Mama’s Writing is Raising Mothers’ monthly interview series, curated by Deesha Philyaw.
Are there days when you feel like a mother who writes, and others when you feel like a writer who is a mother?
This is such an interesting question because I think I work really hard to not make any one of my intersecting identities greater than another. I’m 100% a mother and 100% a writer. That said, society doesn’t always get that. There are certainly moments when one of my roles feels secondary to another and, if I’m honest, I carry so much guilt when I do allow that to happen. When I’m writing, I’m ever conscious of the fact that it’s time spent away from my child. And when I’m with my child, I’m ever aware of the call of my stories. I can’t shake it either way. But I suppose I find my sweet spot in the belief that I want my daughter seeing me pursuing this passion of mine. I want her to know that there is room in heart and world for more than one thing she loves.
What surprised you about motherhood?
I think the biggest surprise was just how much my child would help me understand myself and my personal narrative. That generational thing is real and there are many days when I “catch myself” in my parenting. Trying to do things differently and yet unable to always shake some of the familial patterns. I always joke that my daughter is like my little mirror, but it’s true. She is constantly reflecting back to me who I say I am vs. who I really am. I’m not sure I expected that in the beginning.
What’s the secret to surviving motherhood?
Most of us will survive no matter what we do. That’s the truth. We’ll make mistakes and have bad days and maybe even ensure our child’s future therapy bills, but barring some tragic event, we’ll get through it. And maybe that’s good to know? Hell, some days I’ll surely take it. But when I think about what I really want from my motherhood experience, I know it’s more than just survival. I want to thrive in this thing. And the secret to that, I think, is self-compassion and empathy. I think we need to always be extending ourselves grace. It’s important to me to trust the process and truly believe that I am the exact mother my child needs—flaws and all.
What’s the worst motherhood advice you’ve ever gotten?
Whew! “Sleep when the baby sleeps” comes to mind. Like, how? My daughter is ten, and I’m still trying to figure that one out. Also, I think any advice in general that assumes that every mother has (or even should have) the exact same background, experiences, resources, or capacity, sucks. Just saying.
Knowing that your children will read your work at some point, how does that impact your candor when writing?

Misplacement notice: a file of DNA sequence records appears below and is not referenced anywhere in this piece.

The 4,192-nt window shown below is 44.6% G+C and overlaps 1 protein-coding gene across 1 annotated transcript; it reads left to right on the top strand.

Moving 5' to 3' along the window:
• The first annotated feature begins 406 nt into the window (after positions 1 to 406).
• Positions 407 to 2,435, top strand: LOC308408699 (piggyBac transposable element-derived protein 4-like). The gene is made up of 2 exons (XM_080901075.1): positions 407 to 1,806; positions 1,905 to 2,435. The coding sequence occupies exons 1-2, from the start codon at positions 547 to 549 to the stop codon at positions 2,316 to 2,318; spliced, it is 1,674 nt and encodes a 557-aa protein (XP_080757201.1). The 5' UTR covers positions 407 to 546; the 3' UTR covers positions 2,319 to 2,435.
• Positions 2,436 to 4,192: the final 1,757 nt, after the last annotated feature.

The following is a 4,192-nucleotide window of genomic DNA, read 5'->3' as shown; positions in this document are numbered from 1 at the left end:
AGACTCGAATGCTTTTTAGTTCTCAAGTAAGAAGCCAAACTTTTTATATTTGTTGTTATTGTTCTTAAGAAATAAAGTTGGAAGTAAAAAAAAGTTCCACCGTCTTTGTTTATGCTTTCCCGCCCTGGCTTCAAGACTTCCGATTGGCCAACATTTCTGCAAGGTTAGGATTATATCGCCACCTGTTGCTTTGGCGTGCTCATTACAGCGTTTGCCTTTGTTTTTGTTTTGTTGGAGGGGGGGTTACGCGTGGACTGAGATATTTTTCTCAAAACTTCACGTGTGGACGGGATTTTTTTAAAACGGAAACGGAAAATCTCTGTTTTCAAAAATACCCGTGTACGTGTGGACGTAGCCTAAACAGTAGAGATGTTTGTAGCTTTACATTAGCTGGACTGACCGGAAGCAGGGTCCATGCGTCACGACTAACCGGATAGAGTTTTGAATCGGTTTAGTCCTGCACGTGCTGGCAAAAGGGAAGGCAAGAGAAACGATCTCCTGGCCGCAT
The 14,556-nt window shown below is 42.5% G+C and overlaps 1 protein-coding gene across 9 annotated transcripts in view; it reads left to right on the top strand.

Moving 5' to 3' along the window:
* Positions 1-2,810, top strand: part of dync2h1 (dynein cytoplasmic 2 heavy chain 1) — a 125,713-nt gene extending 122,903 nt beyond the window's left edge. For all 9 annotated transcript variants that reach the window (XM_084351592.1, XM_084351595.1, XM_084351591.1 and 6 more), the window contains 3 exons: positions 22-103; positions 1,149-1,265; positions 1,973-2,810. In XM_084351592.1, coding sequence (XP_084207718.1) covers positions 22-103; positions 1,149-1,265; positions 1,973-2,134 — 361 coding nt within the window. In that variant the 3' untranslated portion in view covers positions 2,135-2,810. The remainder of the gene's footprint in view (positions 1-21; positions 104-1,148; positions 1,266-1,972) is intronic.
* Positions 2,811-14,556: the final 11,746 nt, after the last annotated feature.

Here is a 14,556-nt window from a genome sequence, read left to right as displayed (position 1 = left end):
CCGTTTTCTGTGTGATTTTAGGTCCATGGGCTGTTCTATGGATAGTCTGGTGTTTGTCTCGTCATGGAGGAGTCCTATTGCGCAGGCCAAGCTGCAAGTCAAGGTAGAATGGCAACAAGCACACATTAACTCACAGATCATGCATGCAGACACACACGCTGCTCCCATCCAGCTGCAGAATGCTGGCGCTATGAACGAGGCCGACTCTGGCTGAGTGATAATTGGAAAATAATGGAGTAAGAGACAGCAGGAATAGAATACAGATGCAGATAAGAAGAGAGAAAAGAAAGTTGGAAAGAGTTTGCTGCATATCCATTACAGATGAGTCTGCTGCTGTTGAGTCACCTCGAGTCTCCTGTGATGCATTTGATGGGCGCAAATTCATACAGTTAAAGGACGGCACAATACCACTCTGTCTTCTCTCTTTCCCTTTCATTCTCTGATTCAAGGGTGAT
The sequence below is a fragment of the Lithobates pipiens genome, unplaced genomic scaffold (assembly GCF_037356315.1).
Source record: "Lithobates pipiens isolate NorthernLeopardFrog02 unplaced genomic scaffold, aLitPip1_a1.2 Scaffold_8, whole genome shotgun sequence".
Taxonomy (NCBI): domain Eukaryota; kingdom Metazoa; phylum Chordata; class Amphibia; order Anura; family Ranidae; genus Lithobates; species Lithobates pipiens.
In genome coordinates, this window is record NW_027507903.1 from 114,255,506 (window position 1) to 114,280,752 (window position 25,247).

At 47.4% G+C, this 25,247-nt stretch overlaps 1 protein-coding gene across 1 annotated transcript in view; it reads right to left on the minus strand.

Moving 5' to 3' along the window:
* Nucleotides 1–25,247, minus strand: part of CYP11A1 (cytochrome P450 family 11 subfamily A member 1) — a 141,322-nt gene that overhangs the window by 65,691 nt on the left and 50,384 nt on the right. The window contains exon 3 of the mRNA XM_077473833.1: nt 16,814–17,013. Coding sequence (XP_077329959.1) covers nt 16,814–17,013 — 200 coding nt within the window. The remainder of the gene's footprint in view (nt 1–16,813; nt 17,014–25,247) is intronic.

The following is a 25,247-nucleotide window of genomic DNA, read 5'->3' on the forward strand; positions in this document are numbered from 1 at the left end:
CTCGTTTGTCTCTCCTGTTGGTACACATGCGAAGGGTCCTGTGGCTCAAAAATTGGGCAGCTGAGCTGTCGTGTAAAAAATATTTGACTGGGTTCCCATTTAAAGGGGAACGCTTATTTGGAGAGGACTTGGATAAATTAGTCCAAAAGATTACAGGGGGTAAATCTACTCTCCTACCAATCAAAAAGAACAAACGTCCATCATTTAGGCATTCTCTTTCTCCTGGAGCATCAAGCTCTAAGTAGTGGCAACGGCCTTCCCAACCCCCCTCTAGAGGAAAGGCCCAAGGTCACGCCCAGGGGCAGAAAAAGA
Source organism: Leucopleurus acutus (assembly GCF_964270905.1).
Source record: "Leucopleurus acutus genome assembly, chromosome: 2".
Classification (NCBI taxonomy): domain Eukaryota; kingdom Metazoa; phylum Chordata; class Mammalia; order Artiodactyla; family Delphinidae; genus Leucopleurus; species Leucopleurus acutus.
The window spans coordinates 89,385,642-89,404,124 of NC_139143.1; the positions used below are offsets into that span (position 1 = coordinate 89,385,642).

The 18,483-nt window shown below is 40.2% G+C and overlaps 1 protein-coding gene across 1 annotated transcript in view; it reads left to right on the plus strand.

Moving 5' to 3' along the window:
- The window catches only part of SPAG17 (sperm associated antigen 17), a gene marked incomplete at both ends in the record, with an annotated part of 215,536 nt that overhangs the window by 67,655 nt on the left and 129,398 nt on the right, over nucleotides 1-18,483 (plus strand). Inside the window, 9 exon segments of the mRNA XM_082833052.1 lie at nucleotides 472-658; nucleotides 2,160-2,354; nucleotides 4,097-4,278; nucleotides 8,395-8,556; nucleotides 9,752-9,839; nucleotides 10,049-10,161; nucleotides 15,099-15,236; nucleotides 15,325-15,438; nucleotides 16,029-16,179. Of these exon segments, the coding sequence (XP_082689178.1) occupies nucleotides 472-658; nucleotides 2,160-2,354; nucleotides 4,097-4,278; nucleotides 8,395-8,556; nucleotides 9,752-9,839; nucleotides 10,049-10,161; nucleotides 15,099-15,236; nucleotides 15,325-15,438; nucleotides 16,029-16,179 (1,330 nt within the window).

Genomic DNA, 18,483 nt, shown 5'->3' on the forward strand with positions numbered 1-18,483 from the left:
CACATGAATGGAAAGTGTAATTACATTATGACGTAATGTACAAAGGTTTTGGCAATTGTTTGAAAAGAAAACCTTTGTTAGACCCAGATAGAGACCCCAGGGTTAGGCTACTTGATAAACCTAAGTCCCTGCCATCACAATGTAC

It’s scary as hell. I’m extremely transparent in my work about my healing journey; the trauma I’ve lived through. So I do worry about my daughter reading my non-fiction and being shocked and/or embarrassed by my story. Or even feeling like she has to live up to whatever I’ve written. However, that doesn’t stop me from being so candid—mostly because I believe in the power of “giving stories air.” I believe that we heal through the sharing of our stories. And so if it means that she gets a clearer picture of who her mother is and what she’s lived through, then, in the long run, it can only be a good thing.
What real-life mother do you admire in your community? What attributes do they have that inspire you?
I’m not sure if there is a specific mother I could name. I can say that I have great admiration for some of the Black and Brown mothers who are leading the conscious and gentle parenting movements. I truly believe they are disrupting some really challenging generational norms by centering the humanity of children and creating new language for us when it comes to discipline and emotional support. There’s a shift I’m seeing where people are reconsidering the whole “beat that behind and ask questions later” [mindset] that many of us grew up on, and I’m inspired by that.
Was there a noticeable shift in your writing before and after parenthood? If yes, how so?
When it comes to process, there was definitely a shift. Before becoming a mother, there was a freedom to write when I wanted, where I wanted, and without concern about time spent at the laptop. Now, I have a hyper-awareness of how much time I spend writing and what the potential impact could be on my child. I’m never without the thought of “am I stealing attention away from her?” That said, I accept that experience as reality and do my best.
Writer, educator, and speaker Tracey Michae’l Lewis-Giggetts has published 18 books including several collaborations with numerous high-profile authors. In 2021, Tracey became one of 20 writers who contributed to the groundbreaking book, You are Your Best Thing: Vulnerability, Shame Resilience, and the Black Experience edited by acclaimed researcher, Brene Brown, and founder of the MeToo Movement, Tarana Burke. Tracey’s collection of lyrical essays, Black Joy: A Strategy for Resistance, Resilience, and Restoration (Gallery/Simon & Schuster) will be released in Feb. 2022.
Tracey has spoken around the country on topics related to writing/publishing, race/social justice, healing, parenting, and faith/spirituality. Her publication credits include Oprah Mag, The Washington Post, Essence Magazine, The Guardian, The Chronicle for Higher Education, Ebony Magazine, and The Root. She is a professor of English and Black Studies at the Community College of Philadelphia and the founder of HeARTspace, a healing community created to serve those who have experienced trauma of any kind through the use of storytelling and the arts.
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